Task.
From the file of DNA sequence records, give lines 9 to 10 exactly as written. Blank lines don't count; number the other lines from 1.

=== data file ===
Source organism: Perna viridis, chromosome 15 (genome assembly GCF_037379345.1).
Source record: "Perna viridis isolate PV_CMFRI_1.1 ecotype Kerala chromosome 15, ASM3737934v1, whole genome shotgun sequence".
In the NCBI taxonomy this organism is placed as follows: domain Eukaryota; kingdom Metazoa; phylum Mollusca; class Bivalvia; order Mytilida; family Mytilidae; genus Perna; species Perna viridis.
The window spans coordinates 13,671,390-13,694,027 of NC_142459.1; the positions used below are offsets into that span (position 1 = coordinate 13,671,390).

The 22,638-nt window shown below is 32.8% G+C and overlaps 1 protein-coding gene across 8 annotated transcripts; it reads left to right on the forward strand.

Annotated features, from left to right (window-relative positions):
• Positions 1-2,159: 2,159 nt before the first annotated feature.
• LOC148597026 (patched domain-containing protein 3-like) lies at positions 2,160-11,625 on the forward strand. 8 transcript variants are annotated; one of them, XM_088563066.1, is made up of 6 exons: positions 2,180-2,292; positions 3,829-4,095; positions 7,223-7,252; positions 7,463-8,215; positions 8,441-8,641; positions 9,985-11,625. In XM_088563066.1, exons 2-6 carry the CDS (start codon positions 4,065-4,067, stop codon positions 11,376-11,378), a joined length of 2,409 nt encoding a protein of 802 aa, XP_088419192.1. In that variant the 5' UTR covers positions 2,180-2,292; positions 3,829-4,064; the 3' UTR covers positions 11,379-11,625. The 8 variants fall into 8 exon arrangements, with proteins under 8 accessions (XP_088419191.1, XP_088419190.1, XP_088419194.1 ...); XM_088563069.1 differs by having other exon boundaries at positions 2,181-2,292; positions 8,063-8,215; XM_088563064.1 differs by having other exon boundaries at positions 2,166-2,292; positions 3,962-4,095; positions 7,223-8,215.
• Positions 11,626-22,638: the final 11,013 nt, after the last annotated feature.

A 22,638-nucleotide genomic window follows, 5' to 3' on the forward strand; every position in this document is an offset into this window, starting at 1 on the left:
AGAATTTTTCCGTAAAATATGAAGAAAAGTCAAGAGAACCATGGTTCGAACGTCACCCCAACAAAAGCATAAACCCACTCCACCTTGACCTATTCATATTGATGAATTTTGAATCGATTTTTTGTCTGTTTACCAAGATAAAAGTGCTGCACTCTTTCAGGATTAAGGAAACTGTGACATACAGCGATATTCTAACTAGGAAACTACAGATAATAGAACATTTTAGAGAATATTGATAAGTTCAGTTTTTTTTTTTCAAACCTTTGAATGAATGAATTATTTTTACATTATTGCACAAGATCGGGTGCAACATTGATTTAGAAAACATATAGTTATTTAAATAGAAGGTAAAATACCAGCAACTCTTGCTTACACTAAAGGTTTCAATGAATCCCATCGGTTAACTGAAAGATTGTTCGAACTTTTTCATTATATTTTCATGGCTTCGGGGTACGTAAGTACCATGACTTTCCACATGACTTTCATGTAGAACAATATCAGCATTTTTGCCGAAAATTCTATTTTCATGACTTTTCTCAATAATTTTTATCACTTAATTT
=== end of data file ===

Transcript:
• Positions 11,626-22,638: the final 11,013 nt, after the last annotated feature.

A 22,638-nucleotide genomic window follows, 5' to 3' on the forward strand; every position in this document is an offset into this window, starting at 1 on the left: